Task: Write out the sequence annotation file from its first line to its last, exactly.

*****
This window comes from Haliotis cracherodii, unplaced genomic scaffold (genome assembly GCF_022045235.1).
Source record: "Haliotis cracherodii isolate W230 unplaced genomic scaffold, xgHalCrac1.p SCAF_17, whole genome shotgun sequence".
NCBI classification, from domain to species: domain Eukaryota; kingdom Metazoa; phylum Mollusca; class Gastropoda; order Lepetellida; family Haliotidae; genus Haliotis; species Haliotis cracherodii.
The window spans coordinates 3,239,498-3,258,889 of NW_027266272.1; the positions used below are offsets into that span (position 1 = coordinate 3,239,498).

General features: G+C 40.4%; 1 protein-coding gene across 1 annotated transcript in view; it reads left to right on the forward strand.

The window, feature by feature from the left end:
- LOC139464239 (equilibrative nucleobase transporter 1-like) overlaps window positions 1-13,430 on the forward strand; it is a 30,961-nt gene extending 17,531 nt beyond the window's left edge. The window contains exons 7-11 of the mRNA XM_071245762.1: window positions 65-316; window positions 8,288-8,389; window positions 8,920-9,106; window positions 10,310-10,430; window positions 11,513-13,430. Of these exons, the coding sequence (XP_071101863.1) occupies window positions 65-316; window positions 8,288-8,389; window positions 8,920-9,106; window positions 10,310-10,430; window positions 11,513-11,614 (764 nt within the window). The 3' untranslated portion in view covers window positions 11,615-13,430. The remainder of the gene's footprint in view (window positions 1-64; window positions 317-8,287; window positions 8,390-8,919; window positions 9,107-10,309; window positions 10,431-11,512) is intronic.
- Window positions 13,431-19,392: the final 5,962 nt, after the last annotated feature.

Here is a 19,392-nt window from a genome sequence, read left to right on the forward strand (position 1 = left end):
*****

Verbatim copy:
This window comes from Haliotis cracherodii, unplaced genomic scaffold (genome assembly GCF_022045235.1).
Source record: "Haliotis cracherodii isolate W230 unplaced genomic scaffold, xgHalCrac1.p SCAF_17, whole genome shotgun sequence".
NCBI classification, from domain to species: domain Eukaryota; kingdom Metazoa; phylum Mollusca; class Gastropoda; order Lepetellida; family Haliotidae; genus Haliotis; species Haliotis cracherodii.
The window spans coordinates 3,239,498-3,258,889 of NW_027266272.1; the positions used below are offsets into that span (position 1 = coordinate 3,239,498).

General features: G+C 40.4%; 1 protein-coding gene across 1 annotated transcript in view; it reads left to right on the forward strand.

The window, feature by feature from the left end:
- LOC139464239 (equilibrative nucleobase transporter 1-like) overlaps window positions 1-13,430 on the forward strand; it is a 30,961-nt gene extending 17,531 nt beyond the window's left edge. The window contains exons 7-11 of the mRNA XM_071245762.1: window positions 65-316; window positions 8,288-8,389; window positions 8,920-9,106; window positions 10,310-10,430; window positions 11,513-13,430. Of these exons, the coding sequence (XP_071101863.1) occupies window positions 65-316; window positions 8,288-8,389; window positions 8,920-9,106; window positions 10,310-10,430; window positions 11,513-11,614 (764 nt within the window). The 3' untranslated portion in view covers window positions 11,615-13,430. The remainder of the gene's footprint in view (window positions 1-64; window positions 317-8,287; window positions 8,390-8,919; window positions 9,107-10,309; window positions 10,431-11,512) is intronic.
- Window positions 13,431-19,392: the final 5,962 nt, after the last annotated feature.

Here is a 19,392-nt window from a genome sequence, read left to right on the forward strand (position 1 = left end):